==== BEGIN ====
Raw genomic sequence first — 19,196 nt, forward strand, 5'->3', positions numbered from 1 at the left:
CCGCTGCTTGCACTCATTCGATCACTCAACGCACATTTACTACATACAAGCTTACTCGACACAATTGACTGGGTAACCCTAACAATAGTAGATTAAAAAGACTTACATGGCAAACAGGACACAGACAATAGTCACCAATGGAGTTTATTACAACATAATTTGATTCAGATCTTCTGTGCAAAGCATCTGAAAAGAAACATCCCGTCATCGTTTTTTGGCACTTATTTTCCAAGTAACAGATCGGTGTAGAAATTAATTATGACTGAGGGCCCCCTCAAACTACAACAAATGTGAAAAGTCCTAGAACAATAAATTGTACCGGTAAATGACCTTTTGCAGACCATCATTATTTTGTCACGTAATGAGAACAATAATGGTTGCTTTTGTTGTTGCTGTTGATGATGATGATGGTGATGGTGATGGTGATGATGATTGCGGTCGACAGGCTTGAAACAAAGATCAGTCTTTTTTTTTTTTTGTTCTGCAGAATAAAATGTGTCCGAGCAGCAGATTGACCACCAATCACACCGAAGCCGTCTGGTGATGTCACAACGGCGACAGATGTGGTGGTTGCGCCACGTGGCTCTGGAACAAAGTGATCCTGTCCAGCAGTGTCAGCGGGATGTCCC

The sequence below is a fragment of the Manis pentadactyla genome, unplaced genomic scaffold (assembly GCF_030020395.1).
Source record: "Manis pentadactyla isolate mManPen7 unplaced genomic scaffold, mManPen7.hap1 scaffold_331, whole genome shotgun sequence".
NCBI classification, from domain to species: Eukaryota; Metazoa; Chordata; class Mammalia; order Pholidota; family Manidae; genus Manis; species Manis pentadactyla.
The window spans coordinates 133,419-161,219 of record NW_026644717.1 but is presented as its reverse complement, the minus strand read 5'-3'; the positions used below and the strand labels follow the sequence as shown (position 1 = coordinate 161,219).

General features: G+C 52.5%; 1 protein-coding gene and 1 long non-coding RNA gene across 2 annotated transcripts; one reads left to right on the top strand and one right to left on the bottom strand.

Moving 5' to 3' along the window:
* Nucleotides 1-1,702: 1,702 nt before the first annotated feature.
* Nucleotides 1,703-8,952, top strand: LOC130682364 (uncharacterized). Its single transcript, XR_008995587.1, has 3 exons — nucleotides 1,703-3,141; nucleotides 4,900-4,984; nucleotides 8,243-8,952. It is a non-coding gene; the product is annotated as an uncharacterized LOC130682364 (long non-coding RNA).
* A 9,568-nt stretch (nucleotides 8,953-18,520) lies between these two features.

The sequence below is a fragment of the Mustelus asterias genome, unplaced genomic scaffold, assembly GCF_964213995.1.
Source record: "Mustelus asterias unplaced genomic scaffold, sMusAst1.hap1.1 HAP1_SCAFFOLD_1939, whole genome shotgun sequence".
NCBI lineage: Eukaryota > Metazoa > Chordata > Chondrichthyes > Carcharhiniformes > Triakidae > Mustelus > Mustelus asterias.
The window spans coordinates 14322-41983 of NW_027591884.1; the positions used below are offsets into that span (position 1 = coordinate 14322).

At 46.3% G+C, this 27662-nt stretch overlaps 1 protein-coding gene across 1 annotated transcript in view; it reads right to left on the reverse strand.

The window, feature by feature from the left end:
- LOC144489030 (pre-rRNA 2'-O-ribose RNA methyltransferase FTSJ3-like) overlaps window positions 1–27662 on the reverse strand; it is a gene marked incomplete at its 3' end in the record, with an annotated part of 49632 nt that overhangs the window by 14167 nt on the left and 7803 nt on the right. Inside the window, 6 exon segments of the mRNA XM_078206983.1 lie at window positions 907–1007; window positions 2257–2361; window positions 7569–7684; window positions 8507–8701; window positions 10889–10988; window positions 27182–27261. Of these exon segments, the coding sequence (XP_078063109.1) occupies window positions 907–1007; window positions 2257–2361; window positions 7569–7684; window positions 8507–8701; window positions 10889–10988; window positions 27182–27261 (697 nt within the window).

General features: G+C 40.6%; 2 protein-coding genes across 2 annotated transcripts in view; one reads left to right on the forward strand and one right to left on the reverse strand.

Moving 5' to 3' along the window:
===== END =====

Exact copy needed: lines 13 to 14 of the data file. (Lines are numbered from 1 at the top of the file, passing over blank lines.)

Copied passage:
Source record: "Mustelus asterias unplaced genomic scaffold, sMusAst1.hap1.1 HAP1_SCAFFOLD_1939, whole genome shotgun sequence".
NCBI lineage: Eukaryota > Metazoa > Chordata > Chondrichthyes > Carcharhiniformes > Triakidae > Mustelus > Mustelus asterias.